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Padmanabhaswamy Temple Cites Covid, Says Cannot Pay Rs 11.7 Crore To Kerala Authorities

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The Padmanabhaswamy Temple in Kerala reopened to the general public in August (File)

New Delhi:

The Padmanabhaswamy Temple is unable to pay Rs 11.7 crore to the Kerala authorities – to reimburse the state for safety and maintenance-related bills – due to the impression of the COVID-19 pandemic, a brief administrative committee informed the Supreme Court docket on Friday.

The committee, certainly one of two constituted by the courtroom in July final yr to handle temple affairs until preparations are made by the previous royal household of Travancore, stated donations had been affected due to the pandemic, and sought extra time to pay the quantity.

The courtroom stated it might not cross an order presently. “Let the (Kerala) authorities contemplate the request,” the highest courtroom stated, including that each one its earlier orders within the case had been adopted.

Relating to the audit of temple accounts, the courtroom stated it take it up in mid-September.

A two-judge bench of Justices UU Lalit and Indu Malhotra heard the case.

In July final yr the courtroom – which put aside a Kerala Excessive Court docket verdict and upheld the right of the royal family to manage the temple – stated the state would initially pay all bills associated to the safety and upkeep of the temple, and that this may later be reimbursed.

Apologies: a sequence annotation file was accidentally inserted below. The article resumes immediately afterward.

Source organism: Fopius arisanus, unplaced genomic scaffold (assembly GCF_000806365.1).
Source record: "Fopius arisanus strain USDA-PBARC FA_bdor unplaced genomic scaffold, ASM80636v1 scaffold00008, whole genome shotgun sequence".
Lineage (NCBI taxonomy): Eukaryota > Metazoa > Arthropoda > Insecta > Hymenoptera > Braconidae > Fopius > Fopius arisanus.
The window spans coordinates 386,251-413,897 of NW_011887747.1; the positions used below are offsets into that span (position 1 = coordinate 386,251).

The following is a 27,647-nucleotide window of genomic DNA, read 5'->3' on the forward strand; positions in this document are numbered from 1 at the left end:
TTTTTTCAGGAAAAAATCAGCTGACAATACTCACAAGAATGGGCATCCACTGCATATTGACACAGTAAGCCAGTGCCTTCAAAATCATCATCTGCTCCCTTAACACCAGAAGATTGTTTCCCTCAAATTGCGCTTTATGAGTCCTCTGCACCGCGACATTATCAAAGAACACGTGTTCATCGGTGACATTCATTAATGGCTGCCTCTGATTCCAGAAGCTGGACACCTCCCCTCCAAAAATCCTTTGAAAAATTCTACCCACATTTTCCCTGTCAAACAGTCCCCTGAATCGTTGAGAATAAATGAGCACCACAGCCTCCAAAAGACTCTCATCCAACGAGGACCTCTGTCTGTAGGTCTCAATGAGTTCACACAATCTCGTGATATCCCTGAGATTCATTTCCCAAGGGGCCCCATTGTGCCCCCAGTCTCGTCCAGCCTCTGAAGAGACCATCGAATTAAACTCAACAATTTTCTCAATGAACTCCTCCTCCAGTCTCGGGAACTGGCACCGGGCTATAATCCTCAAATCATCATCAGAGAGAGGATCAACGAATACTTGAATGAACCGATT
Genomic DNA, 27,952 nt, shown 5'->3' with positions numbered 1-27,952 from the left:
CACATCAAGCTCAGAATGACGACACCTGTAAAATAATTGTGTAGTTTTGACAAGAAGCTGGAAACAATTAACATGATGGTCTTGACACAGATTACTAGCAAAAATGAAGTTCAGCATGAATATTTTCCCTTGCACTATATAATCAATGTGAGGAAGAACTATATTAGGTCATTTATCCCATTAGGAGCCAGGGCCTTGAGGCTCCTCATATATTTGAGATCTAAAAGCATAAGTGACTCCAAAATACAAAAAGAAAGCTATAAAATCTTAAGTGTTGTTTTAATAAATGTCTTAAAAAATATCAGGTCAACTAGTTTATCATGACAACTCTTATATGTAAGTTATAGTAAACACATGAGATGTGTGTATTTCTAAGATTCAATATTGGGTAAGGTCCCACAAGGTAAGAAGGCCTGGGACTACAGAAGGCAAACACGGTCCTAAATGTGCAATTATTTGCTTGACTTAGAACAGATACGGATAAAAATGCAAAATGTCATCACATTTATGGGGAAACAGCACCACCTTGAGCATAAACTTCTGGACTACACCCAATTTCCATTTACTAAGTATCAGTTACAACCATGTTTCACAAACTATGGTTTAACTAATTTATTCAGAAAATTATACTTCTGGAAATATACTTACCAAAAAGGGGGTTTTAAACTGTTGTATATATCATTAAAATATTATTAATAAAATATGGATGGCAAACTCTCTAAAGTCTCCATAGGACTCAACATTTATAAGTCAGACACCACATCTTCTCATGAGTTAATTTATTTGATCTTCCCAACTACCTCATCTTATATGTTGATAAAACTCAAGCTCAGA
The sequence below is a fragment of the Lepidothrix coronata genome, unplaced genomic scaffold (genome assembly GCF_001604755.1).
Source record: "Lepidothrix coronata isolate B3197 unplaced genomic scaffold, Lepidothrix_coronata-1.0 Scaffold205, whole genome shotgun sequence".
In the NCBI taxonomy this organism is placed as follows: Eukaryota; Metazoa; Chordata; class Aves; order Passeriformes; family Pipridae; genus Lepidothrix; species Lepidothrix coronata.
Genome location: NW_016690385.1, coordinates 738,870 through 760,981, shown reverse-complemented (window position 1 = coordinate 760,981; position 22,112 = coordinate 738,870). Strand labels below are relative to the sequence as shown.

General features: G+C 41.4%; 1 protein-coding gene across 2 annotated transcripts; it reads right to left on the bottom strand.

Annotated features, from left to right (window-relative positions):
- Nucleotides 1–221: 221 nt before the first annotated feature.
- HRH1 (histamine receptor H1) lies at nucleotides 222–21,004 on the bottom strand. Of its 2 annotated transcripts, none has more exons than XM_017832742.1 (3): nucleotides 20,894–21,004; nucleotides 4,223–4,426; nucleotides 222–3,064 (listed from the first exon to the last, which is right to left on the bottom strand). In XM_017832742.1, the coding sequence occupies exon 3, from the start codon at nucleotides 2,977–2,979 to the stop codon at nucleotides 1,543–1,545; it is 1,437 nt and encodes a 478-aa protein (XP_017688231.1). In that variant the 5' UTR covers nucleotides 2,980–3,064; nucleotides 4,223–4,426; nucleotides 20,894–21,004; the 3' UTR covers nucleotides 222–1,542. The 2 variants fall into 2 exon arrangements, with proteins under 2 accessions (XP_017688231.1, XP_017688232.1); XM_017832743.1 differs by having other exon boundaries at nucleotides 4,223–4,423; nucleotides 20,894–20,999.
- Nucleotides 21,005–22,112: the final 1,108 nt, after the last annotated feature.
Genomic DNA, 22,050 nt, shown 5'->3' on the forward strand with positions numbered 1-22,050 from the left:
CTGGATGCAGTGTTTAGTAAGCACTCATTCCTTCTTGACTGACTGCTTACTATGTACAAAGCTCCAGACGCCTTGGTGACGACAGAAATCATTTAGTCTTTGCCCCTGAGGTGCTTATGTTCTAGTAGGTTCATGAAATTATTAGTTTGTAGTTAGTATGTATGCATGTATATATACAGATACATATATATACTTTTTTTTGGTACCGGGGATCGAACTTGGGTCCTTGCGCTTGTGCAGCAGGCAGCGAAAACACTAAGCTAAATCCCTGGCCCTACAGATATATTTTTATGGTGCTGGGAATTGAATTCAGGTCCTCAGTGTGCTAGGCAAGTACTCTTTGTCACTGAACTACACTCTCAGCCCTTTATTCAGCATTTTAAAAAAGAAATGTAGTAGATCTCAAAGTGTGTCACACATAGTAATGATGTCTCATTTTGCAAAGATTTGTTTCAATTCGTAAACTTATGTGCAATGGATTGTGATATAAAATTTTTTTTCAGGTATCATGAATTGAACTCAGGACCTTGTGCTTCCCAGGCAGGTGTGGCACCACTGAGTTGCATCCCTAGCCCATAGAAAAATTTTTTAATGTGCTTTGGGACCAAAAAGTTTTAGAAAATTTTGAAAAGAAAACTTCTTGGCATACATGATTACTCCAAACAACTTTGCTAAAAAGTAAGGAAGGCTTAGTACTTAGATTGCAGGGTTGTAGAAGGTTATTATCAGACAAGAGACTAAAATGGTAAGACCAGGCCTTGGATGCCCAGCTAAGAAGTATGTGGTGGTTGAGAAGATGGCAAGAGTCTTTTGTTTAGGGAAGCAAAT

The courtroom additionally left it to the previous royal household to resolve on the opening of a secret vault that has been shut for years. The household had argued that the opening of the vault – known as “Kallara” in Malayalam – would convey misfortune due to a curse.

The sprawling temple, an architectural splendour in granite, was rebuilt in its current type within the 18th century by the Travancore Royal Home which had dominated southern Kerala and a few adjoining elements of Tamil Nadu earlier than integration of the princely state with the Indian Union in 1947.

After remaining closed to the general public because the Covid lockdown in March, the temple re-opened on August 26, albeit with sure restrictions. It was briefly shut once more in October after 12 employees members, together with 10 priests, tested positive for coronavirus.

Along with commonplace Covid protocols – sporting of face masks, use of hand sanitisers and sustaining social distance – the temple has additionally restricted devotees allowed per day. Devotees are additionally not allowed to the touch the idol, partitions or some other surfaces.

Kerala has probably the most variety of energetic Covid circumstances within the nation – over 64,000 – and has reported almost 4,000 deaths associated to the virus, thus far.

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